God is able to intervene, is able to manipulate people, is able to do whatever is required…but chooses not to, not out of impotence, not out of inability, but out of love.

        You see, humans are not the pawns in the game, we are the prize… and the methods by which God aims to win our hearts and souls are not through the extertion of extreme power but in the incredible love that is offered through service and sacrifice. This is the gospel…


    2. Hey Pat –

      These are huge questions. In stumbling toward an answer (or something that vaguely resembles one), I would first say that I agree with you—yes, if God is omnipotent, he can choose whether to allow suffering. He could banish evil with a single word. The question is, at what cost?

      I think the cost would be our freedom. And this is what complicates the answer for me—not because our freedom is so sacred (that would assume we’re the center of it all), but because freedom and love go together. Ultimately, you cannot coerce someone into loving you. You cannot truly love someone you coerce. We know this to be true in our relationships with each other. I think it’s true of God as well.

      In which case, the price of a perfect, pain-free world would be our freedom. Our freedom to choose to love God (and to be truly loved by him). Instead of love, our existence would be defined by coercion. (In fact, most of the suffering we experience at the hands of others is, I think, a renunciation of love for coercion.)

      Sometimes, in my own experience with pain, I’m tempted to think I could gladly do with less freedom if it meant less suffering. But an existence totally devoid of freedom? I’m not sure I could stomach that.

      I don’t know how helpful this explanation is when we turn to so-called “natural” phenomena which contribute to suffering—e.g. cancer. Except perhaps to suggest that all of creation is interconnected, interdependent…and so humanity’s choice (as stewards of creation) to use our freedom to go our own way has consequences for all of creation. I would also echo Robert’s comments about the warfare worldview.

      So for me, freedom (which is necessary for love) allows the possibility of pain. But that same freedom also allows the possibility of healing and restoration. Given all the suffering in our world, it’s fair to ask if God is all love and mercy. But if he is, then it’s also good to ask, what are God’s means of showing love and mercy in our world today? The answer is us. This is not a new idea. Ancient Israel was supposed to be a “kingdom of priests” to other nations. The church is supposed to be the “body of Christ”—i.e. the closest thing to the physical presence of Christ (who healed disease and eased people’s suffering wherever he want) in our world today.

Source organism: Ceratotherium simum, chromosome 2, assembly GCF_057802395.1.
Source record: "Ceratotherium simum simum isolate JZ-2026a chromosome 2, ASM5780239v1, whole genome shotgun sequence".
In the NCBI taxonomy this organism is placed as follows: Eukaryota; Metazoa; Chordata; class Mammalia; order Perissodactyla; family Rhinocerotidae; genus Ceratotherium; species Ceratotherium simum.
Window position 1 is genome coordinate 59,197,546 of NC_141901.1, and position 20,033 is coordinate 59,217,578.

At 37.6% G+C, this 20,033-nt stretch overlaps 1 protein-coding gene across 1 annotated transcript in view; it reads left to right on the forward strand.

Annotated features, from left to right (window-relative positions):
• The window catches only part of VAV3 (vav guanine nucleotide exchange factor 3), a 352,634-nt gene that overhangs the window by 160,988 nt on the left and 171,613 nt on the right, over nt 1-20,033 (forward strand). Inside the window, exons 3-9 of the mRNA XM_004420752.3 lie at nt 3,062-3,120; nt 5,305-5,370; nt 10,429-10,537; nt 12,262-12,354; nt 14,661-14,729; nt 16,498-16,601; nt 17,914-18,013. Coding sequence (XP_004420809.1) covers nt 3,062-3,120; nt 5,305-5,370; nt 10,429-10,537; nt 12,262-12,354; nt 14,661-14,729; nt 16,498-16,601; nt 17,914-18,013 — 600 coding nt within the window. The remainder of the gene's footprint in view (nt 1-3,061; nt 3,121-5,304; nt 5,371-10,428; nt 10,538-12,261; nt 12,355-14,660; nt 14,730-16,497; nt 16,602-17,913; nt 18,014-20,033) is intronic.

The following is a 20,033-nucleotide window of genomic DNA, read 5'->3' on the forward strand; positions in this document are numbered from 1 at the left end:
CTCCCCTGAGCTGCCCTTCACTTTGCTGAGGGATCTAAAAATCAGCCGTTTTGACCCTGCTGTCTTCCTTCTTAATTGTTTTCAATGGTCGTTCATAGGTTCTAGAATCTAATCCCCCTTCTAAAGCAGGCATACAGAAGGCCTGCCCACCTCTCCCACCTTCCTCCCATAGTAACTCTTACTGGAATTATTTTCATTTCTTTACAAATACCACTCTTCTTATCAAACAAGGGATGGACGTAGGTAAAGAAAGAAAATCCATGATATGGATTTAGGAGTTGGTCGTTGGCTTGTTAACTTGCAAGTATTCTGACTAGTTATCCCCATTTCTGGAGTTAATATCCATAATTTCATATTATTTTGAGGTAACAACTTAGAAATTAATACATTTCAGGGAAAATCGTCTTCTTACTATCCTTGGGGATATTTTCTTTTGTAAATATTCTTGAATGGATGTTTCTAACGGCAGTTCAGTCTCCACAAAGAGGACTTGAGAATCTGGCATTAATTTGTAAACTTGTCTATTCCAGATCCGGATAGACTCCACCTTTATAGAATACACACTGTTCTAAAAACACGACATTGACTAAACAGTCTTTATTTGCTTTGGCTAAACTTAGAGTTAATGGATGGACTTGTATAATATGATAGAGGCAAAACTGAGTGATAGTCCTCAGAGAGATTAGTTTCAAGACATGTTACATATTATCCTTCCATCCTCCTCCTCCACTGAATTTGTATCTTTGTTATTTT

That’s what I would seek to contribute to the conversation. Of course, it’s one thing to have a theoretical debate. But when suffering hits close to home, it’s another matter altogether.


      1. Since I posted my comment, there have been several good responses. And yet I remain skeptical…

        Ben points out that a God who banished evil would cost us our freedom. Yet that’s not necessarily true. Yes, we are free to choose whether or not we love God, but couldn’t we also make the same choice if God banished evil? Isn’t that the case in the Millenium described in Revelations when Satan is banished for a thousand years?

        Robert’s example of his wife’s cancer, and God’s choosing to not miraculously cure it but rather to allow it to be redeemed is fine. However, it is narrow in scope. An illness is a part of natural human existence in our broken world, and one which is said to be done away with in the time to come. But it’s also by far not the worst thing people may face in this world. Children turned into child soldiers by being forced to hack their parents to death is far worse. Young girls subjected to FGM or child marriage is far worse. That’s not to make light of anyone who has to face cancer. But that’s to say that the horrors human beings inflict on each other is beyond many of our worst nightmares.

        Yet God allows it to go on and on.